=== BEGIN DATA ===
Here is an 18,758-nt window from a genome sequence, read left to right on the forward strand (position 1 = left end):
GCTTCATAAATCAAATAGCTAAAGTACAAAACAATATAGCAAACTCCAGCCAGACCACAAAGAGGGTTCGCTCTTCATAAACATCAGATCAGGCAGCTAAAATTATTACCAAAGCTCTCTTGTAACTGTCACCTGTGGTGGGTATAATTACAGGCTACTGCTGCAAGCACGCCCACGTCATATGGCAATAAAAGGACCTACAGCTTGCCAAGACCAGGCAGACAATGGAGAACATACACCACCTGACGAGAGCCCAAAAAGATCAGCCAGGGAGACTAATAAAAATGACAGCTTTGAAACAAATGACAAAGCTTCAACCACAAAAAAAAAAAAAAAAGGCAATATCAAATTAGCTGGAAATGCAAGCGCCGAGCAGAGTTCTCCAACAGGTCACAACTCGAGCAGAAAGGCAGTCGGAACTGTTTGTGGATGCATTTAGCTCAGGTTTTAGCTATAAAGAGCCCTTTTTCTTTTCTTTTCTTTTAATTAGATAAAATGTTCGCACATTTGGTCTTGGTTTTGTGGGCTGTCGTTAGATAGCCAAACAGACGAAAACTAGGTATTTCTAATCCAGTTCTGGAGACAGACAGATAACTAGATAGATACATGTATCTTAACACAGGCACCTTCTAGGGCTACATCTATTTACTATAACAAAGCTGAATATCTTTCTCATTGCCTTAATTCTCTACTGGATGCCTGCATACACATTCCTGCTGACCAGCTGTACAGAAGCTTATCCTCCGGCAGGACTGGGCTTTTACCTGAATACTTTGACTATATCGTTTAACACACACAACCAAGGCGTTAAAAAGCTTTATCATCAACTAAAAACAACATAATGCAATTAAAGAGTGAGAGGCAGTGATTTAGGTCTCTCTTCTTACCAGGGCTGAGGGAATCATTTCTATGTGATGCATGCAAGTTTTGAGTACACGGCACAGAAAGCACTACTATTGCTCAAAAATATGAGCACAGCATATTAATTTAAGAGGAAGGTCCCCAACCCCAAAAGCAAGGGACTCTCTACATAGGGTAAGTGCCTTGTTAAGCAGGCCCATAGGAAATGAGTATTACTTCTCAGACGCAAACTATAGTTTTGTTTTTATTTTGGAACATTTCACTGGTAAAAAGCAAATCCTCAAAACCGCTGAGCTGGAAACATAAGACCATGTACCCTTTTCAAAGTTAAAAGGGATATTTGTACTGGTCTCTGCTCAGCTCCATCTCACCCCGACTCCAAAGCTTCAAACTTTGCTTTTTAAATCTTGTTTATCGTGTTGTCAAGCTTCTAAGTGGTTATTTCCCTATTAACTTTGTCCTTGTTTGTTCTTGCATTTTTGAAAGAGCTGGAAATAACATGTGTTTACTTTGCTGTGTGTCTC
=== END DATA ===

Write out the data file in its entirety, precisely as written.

Here is an 18,758-nt window from a genome sequence, read left to right on the forward strand (position 1 = left end):
GCTTCATAAATCAAATAGCTAAAGTACAAAACAATATAGCAAACTCCAGCCAGACCACAAAGAGGGTTCGCTCTTCATAAACATCAGATCAGGCAGCTAAAATTATTACCAAAGCTCTCTTGTAACTGTCACCTGTGGTGGGTATAATTACAGGCTACTGCTGCAAGCACGCCCACGTCATATGGCAATAAAAGGACCTACAGCTTGCCAAGACCAGGCAGACAATGGAGAACATACACCACCTGACGAGAGCCCAAAAAGATCAGCCAGGGAGACTAATAAAAATGACAGCTTTGAAACAAATGACAAAGCTTCAACCACAAAAAAAAAAAAAAAAGGCAATATCAAATTAGCTGGAAATGCAAGCGCCGAGCAGAGTTCTCCAACAGGTCACAACTCGAGCAGAAAGGCAGTCGGAACTGTTTGTGGATGCATTTAGCTCAGGTTTTAGCTATAAAGAGCCCTTTTTCTTTTCTTTTCTTTTAATTAGATAAAATGTTCGCACATTTGGTCTTGGTTTTGTGGGCTGTCGTTAGATAGCCAAACAGACGAAAACTAGGTATTTCTAATCCAGTTCTGGAGACAGACAGATAACTAGATAGATACATGTATCTTAACACAGGCACCTTCTAGGGCTACATCTATTTACTATAACAAAGCTGAATATCTTTCTCATTGCCTTAATTCTCTACTGGATGCCTGCATACACATTCCTGCTGACCAGCTGTACAGAAGCTTATCCTCCGGCAGGACTGGGCTTTTACCTGAATACTTTGACTATATCGTTTAACACACACAACCAAGGCGTTAAAAAGCTTTATCATCAACTAAAAACAACATAATGCAATTAAAGAGTGAGAGGCAGTGATTTAGGTCTCTCTTCTTACCAGGGCTGAGGGAATCATTTCTATGTGATGCATGCAAGTTTTGAGTACACGGCACAGAAAGCACTACTATTGCTCAAAAATATGAGCACAGCATATTAATTTAAGAGGAAGGTCCCCAACCCCAAAAGCAAGGGACTCTCTACATAGGGTAAGTGCCTTGTTAAGCAGGCCCATAGGAAATGAGTATTACTTCTCAGACGCAAACTATAGTTTTGTTTTTATTTTGGAACATTTCACTGGTAAAAAGCAAATCCTCAAAACCGCTGAGCTGGAAACATAAGACCATGTACCCTTTTCAAAGTTAAAAGGGATATTTGTACTGGTCTCTGCTCAGCTCCATCTCACCCCGACTCCAAAGCTTCAAACTTTGCTTTTTAAATCTTGTTTATCGTGTTGTCAAGCTTCTAAGTGGTTATTTCCCTATTAACTTTGTCCTTGTTTGTTCTTGCATTTTTGAAAGAGCTGGAAATAACATGTGTTTACTTTGCTGTGTGTCTC